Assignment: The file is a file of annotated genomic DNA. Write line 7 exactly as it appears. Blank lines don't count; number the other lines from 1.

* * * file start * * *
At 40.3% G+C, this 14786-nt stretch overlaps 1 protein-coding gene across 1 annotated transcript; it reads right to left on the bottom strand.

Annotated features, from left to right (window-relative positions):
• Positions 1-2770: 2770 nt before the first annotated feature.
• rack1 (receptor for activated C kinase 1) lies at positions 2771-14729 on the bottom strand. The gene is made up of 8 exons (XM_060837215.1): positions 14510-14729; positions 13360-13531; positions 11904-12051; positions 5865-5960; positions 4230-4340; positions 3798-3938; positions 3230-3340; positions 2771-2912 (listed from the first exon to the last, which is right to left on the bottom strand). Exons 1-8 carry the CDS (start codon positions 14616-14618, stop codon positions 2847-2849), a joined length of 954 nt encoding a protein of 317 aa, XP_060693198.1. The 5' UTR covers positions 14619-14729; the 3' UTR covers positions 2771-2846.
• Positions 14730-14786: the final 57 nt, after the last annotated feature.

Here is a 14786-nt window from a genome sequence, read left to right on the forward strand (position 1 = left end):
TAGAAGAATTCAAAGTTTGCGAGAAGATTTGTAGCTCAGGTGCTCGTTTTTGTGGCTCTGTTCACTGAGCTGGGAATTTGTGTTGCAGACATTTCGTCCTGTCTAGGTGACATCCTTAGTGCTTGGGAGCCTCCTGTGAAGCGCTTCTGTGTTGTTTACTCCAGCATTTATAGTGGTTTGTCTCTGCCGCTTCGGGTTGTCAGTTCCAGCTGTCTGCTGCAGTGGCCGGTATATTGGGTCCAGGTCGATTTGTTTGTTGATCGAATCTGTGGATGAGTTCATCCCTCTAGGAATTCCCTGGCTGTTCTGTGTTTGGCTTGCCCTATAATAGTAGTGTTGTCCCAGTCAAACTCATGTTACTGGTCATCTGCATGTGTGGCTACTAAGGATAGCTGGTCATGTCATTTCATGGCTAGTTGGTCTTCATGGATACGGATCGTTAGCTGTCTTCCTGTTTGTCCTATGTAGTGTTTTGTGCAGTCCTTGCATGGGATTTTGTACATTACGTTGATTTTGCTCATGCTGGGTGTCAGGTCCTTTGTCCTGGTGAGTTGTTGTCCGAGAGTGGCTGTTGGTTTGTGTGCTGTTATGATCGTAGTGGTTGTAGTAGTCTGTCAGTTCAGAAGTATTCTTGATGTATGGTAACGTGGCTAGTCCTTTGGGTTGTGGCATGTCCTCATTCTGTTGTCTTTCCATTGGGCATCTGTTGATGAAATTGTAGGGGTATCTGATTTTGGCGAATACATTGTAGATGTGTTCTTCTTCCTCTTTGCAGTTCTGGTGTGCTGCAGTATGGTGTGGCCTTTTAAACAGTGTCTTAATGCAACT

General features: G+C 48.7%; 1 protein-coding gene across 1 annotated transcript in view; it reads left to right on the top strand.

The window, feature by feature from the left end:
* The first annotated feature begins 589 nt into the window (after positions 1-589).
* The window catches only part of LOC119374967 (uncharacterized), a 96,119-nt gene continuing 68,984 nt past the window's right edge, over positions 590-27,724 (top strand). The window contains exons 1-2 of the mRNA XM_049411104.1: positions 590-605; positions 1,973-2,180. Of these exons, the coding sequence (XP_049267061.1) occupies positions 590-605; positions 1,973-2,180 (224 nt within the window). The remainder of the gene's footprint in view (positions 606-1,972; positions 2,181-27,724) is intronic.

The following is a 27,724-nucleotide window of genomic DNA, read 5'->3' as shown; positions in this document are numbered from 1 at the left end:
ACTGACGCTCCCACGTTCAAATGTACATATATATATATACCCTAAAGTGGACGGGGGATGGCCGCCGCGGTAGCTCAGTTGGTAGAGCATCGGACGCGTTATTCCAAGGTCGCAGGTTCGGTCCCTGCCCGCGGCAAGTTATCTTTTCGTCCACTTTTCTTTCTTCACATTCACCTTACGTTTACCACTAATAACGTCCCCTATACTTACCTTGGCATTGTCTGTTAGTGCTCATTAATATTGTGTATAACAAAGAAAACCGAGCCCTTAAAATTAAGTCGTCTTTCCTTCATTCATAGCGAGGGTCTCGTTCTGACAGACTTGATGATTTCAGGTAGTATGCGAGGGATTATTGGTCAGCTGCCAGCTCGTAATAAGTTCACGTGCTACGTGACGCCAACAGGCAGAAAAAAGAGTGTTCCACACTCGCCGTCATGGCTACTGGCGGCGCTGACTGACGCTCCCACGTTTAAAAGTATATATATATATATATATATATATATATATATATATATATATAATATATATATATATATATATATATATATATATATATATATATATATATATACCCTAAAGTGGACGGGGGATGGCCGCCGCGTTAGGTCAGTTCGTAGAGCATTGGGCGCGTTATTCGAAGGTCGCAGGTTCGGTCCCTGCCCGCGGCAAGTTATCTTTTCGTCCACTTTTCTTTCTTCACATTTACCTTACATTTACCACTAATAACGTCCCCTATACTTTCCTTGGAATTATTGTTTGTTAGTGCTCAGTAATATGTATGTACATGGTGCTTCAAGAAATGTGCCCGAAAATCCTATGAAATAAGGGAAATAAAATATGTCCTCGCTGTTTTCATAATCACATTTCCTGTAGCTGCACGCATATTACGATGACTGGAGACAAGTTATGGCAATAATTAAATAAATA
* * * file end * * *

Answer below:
TAGAAGAATTCAAAGTTTGCGAGAAGATTTGTAGCTCAGGTGCTCGTTTTTGTGGCTCTGTTCACTGAGCTGGGAATTTGTGTTGCAGACATTTCGTCCTGTCTAGGTGACATCCTTAGTGCTTGGGAGCCTCCTGTGAAGCGCTTCTGTGTTGTTTACTCCAGCATTTATAGTGGTTTGTCTCTGCCGCTTCGGGTTGTCAGTTCCAGCTGTCTGCTGCAGTGGCCGGTATATTGGGTCCAGGTCGATTTGTTTGTTGATCGAATCTGTGGATGAGTTCATCCCTCTAGGAATTCCCTGGCTGTTCTGTGTTTGGCTTGCCCTATAATAGTAGTGTTGTCCCAGTCAAACTCATGTTACTGGTCATCTGCATGTGTGGCTACTAAGGATAGCTGGTCATGTCATTTCATGGCTAGTTGGTCTTCATGGATACGGATCGTTAGCTGTCTTCCTGTTTGTCCTATGTAGTGTTTTGTGCAGTCCTTGCATGGGATTTTGTACATTACGTTGATTTTGCTCATGCTGGGTGTCAGGTCCTTTGTCCTGGTGAGTTGTTGTCCGAGAGTGGCTGTTGGTTTGTGTGCTGTTATGATCGTAGTGGTTGTAGTAGTCTGTCAGTTCAGAAGTATTCTTGATGTATGGTAACGTGGCTAGTCCTTTGGGTTGTGGCATGTCCTCATTCTGTTGTCTTTCCATTGGGCATCTGTTGATGAAATTGTAGGGGTATCTGATTTTGGCGAATACATTGTAGATGTGTTCTTCTTCCTCTTTGCAGTTCTGGTGTGCTGCAGTATGGTGTGGCCTTTTAAACAGTGTCTTAATGCAACT